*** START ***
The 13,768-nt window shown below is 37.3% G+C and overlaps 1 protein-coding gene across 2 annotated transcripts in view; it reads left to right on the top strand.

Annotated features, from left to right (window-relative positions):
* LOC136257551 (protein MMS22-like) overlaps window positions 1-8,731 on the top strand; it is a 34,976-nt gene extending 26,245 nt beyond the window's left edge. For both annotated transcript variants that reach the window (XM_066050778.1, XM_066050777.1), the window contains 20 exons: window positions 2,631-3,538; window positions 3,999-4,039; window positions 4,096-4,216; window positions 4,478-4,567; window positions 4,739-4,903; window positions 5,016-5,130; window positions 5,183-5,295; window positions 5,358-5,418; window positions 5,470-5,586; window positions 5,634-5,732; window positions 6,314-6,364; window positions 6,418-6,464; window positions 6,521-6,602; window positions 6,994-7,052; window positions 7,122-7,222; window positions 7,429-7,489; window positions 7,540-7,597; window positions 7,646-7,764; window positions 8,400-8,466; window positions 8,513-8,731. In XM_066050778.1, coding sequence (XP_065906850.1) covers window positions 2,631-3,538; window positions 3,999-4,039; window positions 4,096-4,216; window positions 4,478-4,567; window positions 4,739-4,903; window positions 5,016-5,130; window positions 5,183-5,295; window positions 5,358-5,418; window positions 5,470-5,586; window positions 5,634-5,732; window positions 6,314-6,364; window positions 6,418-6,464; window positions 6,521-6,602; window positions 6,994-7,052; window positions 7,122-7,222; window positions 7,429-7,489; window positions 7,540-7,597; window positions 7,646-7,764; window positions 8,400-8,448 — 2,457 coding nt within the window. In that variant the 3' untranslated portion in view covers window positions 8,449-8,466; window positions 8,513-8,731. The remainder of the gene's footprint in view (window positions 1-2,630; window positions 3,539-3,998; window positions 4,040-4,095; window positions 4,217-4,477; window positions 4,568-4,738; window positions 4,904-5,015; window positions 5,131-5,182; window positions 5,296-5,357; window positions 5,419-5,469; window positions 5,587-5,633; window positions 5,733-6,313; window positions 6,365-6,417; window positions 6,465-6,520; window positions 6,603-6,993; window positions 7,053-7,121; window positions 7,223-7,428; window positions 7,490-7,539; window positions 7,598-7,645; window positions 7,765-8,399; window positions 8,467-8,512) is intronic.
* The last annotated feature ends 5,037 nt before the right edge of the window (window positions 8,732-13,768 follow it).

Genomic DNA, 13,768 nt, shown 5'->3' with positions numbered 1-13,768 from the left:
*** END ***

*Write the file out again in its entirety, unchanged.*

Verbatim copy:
The 13,768-nt window shown below is 37.3% G+C and overlaps 1 protein-coding gene across 2 annotated transcripts in view; it reads left to right on the top strand.

Annotated features, from left to right (window-relative positions):
* LOC136257551 (protein MMS22-like) overlaps window positions 1-8,731 on the top strand; it is a 34,976-nt gene extending 26,245 nt beyond the window's left edge. For both annotated transcript variants that reach the window (XM_066050778.1, XM_066050777.1), the window contains 20 exons: window positions 2,631-3,538; window positions 3,999-4,039; window positions 4,096-4,216; window positions 4,478-4,567; window positions 4,739-4,903; window positions 5,016-5,130; window positions 5,183-5,295; window positions 5,358-5,418; window positions 5,470-5,586; window positions 5,634-5,732; window positions 6,314-6,364; window positions 6,418-6,464; window positions 6,521-6,602; window positions 6,994-7,052; window positions 7,122-7,222; window positions 7,429-7,489; window positions 7,540-7,597; window positions 7,646-7,764; window positions 8,400-8,466; window positions 8,513-8,731. In XM_066050778.1, coding sequence (XP_065906850.1) covers window positions 2,631-3,538; window positions 3,999-4,039; window positions 4,096-4,216; window positions 4,478-4,567; window positions 4,739-4,903; window positions 5,016-5,130; window positions 5,183-5,295; window positions 5,358-5,418; window positions 5,470-5,586; window positions 5,634-5,732; window positions 6,314-6,364; window positions 6,418-6,464; window positions 6,521-6,602; window positions 6,994-7,052; window positions 7,122-7,222; window positions 7,429-7,489; window positions 7,540-7,597; window positions 7,646-7,764; window positions 8,400-8,448 — 2,457 coding nt within the window. In that variant the 3' untranslated portion in view covers window positions 8,449-8,466; window positions 8,513-8,731. The remainder of the gene's footprint in view (window positions 1-2,630; window positions 3,539-3,998; window positions 4,040-4,095; window positions 4,217-4,477; window positions 4,568-4,738; window positions 4,904-5,015; window positions 5,131-5,182; window positions 5,296-5,357; window positions 5,419-5,469; window positions 5,587-5,633; window positions 5,733-6,313; window positions 6,365-6,417; window positions 6,465-6,520; window positions 6,603-6,993; window positions 7,053-7,121; window positions 7,223-7,428; window positions 7,490-7,539; window positions 7,598-7,645; window positions 7,765-8,399; window positions 8,467-8,512) is intronic.
* The last annotated feature ends 5,037 nt before the right edge of the window (window positions 8,732-13,768 follow it).

Genomic DNA, 13,768 nt, shown 5'->3' with positions numbered 1-13,768 from the left: